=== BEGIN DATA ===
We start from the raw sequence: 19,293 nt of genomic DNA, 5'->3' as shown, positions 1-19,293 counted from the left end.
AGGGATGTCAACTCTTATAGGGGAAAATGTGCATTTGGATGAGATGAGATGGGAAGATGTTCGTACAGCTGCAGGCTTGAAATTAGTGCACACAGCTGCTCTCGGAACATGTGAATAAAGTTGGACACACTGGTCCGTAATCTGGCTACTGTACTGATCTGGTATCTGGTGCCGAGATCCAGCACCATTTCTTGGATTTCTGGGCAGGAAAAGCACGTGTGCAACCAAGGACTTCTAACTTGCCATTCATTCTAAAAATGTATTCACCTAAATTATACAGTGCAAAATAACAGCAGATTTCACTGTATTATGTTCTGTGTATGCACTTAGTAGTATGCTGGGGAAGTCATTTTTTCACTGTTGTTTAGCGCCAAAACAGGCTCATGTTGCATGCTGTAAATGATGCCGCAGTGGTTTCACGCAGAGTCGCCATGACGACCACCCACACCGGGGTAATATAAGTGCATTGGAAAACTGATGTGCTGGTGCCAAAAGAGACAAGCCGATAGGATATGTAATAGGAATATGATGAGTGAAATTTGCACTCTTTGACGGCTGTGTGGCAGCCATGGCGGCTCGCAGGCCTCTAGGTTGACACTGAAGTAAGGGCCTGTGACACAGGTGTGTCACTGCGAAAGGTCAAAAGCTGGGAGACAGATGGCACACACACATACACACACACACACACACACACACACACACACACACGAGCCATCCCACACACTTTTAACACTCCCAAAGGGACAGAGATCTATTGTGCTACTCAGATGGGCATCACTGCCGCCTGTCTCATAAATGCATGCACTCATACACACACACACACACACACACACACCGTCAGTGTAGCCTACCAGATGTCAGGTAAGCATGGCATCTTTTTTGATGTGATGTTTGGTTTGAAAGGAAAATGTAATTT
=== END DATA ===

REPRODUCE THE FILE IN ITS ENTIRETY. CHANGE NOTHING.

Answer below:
We start from the raw sequence: 19,293 nt of genomic DNA, 5'->3' as shown, positions 1-19,293 counted from the left end.
AGGGATGTCAACTCTTATAGGGGAAAATGTGCATTTGGATGAGATGAGATGGGAAGATGTTCGTACAGCTGCAGGCTTGAAATTAGTGCACACAGCTGCTCTCGGAACATGTGAATAAAGTTGGACACACTGGTCCGTAATCTGGCTACTGTACTGATCTGGTATCTGGTGCCGAGATCCAGCACCATTTCTTGGATTTCTGGGCAGGAAAAGCACGTGTGCAACCAAGGACTTCTAACTTGCCATTCATTCTAAAAATGTATTCACCTAAATTATACAGTGCAAAATAACAGCAGATTTCACTGTATTATGTTCTGTGTATGCACTTAGTAGTATGCTGGGGAAGTCATTTTTTCACTGTTGTTTAGCGCCAAAACAGGCTCATGTTGCATGCTGTAAATGATGCCGCAGTGGTTTCACGCAGAGTCGCCATGACGACCACCCACACCGGGGTAATATAAGTGCATTGGAAAACTGATGTGCTGGTGCCAAAAGAGACAAGCCGATAGGATATGTAATAGGAATATGATGAGTGAAATTTGCACTCTTTGACGGCTGTGTGGCAGCCATGGCGGCTCGCAGGCCTCTAGGTTGACACTGAAGTAAGGGCCTGTGACACAGGTGTGTCACTGCGAAAGGTCAAAAGCTGGGAGACAGATGGCACACACACATACACACACACACACACACACACACACACACACACACGAGCCATCCCACACACTTTTAACACTCCCAAAGGGACAGAGATCTATTGTGCTACTCAGATGGGCATCACTGCCGCCTGTCTCATAAATGCATGCACTCATACACACACACACACACACACACACACCGTCAGTGTAGCCTACCAGATGTCAGGTAAGCATGGCATCTTTTTTGATGTGATGTTTGGTTTGAAAGGAAAATGTAATTT